2015 / Forum and art exhibit for Hiroshima and Nagasaki experiences, Mar. 19 & 21

Children Honoring Sadako. © Richard Fukuhara 2012

Children Honoring Sadako. © Richard Fukuhara 2012

This year marks the 70th anniversary of the dropping of the atomic bombs over Hiroshima and Nagasaki on August 6, and August 9, 1945. Chapman University will host “Shadows for Peace, for the Sake of the Children (kodomo no tame ni), the Hiroshima and Nagasaki Experience” Forum and Art Exhibit on March 19, and the Japanese American National Museum will host the same event on March 21.

The “Shadows for Peace” program is dedicated to remember the over 120,000 victims who died the first two days of Hiroshima and Nagasaki and the 10s of thousands who died days, months, and years later from the atomic bomb radiation related illnesses. Doug Erber, President of the Japan America Society of Southern California says, “This Forum will be the largest and most important of its kind.”

This free program includes Hibakusha (atomic bomb survivors) video interviews and a video interview with Dr. James Yamazaki who in 1949 led a U.S. medical team to study the effects of radiation on children in Nagasaki.

Four keynote speakers include Ms. Kikuko Otake, Hiroshima Hibakusha and author of “Masako’s Story;” Ms. Tomoko Maekawa, educator, author, and president of the Never Again Nagasaki Campaign and executive member of the International Exchange Division of the Nagasaki Foundation for the Promotion of Peace; Dr. Akiko Mikamo, lecturer, author, and president of the San Diego WISH, Worldwide Initiative to Safeguard Humanity, and president and medical psychologist at the US-Japan Psychology Services in San Diego; and Dr. David Krieger, lecturer, author, and founder and president of the Nuclear Age Peace Foundation and chair of the International Network of Engineers and Scientists for Global Responsibilities.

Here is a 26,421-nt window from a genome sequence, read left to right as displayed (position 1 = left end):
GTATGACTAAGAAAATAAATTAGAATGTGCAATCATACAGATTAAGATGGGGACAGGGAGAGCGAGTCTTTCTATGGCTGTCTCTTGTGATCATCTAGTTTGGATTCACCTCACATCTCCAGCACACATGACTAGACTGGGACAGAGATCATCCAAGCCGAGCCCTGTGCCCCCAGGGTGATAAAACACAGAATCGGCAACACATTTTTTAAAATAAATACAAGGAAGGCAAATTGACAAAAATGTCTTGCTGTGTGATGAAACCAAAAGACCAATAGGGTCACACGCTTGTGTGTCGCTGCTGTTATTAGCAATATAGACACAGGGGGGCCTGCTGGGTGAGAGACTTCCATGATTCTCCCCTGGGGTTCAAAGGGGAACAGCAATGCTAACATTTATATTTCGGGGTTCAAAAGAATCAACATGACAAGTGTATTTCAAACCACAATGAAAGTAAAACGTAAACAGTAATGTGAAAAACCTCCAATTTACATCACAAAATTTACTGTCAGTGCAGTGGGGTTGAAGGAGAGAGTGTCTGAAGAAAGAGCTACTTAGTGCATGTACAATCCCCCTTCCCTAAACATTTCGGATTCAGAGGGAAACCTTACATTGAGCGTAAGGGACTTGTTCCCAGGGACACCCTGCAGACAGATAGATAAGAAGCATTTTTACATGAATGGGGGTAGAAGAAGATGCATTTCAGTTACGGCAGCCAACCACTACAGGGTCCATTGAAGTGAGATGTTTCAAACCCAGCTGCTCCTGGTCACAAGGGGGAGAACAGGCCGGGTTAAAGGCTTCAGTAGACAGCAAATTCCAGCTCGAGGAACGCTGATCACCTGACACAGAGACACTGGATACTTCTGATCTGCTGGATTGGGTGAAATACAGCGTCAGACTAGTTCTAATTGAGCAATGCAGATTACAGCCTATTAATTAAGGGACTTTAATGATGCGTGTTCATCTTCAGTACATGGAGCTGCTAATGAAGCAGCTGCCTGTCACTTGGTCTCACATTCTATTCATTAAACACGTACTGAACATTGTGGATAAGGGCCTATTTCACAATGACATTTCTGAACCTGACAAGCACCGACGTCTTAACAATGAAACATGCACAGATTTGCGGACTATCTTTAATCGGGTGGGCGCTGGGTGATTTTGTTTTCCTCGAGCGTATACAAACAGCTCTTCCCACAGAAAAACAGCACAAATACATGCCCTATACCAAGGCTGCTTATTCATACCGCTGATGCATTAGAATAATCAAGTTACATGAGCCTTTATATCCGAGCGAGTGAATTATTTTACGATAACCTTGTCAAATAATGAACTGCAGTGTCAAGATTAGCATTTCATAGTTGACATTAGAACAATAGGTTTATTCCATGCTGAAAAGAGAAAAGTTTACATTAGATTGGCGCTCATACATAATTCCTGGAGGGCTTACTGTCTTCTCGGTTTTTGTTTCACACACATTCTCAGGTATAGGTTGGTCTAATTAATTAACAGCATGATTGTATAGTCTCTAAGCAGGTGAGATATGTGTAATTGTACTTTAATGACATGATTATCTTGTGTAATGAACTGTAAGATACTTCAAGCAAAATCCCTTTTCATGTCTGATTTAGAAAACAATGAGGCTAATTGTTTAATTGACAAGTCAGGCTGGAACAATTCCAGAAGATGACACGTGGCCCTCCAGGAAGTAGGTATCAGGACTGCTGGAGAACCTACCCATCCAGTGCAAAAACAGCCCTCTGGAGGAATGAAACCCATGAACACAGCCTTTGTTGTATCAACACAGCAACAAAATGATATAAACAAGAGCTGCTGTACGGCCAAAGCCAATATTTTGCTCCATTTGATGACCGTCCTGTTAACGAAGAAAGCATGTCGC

Artwork created by Richard Yutaka Fukuhara will be exhibit prior to each forum. Many of the artworks were created from Hibakusha testimonials and combined with photographs taken in Hiroshima and Nagasaki. Each image is framed in a black shadow box with burnt bamboo as a secondary frame. The bamboo represents dignity and can be bent and burnt to extremes and yet, returns tall and proud, the “gambare” spirit of the Japanese people. Also, in each artwork, there is a small paper crane representing the prayers, hopes, and dreams of children to live in a World of Peace.

The Chapman University program will be held at the Wallace All Faith, Fish Interfaith Center on March 19. Reception and art exhibit is scheduled from 5:00 pm to 6:00 pm and the Forum begins at 6:15 pm and ends at 8:15 pm.

The JANM event will be held on March 21, at the Tateuchi Democracy Forum with the art exhibit opening at 1:00 pm until 5:00 pm. The Forum starts at 2:00 pm and ends at 4:15 pm. Limited seating at the Tateuchi Forum, RSVP is required. For more information, call (714) 998-8790 or email: richard@shadowsforpeace.com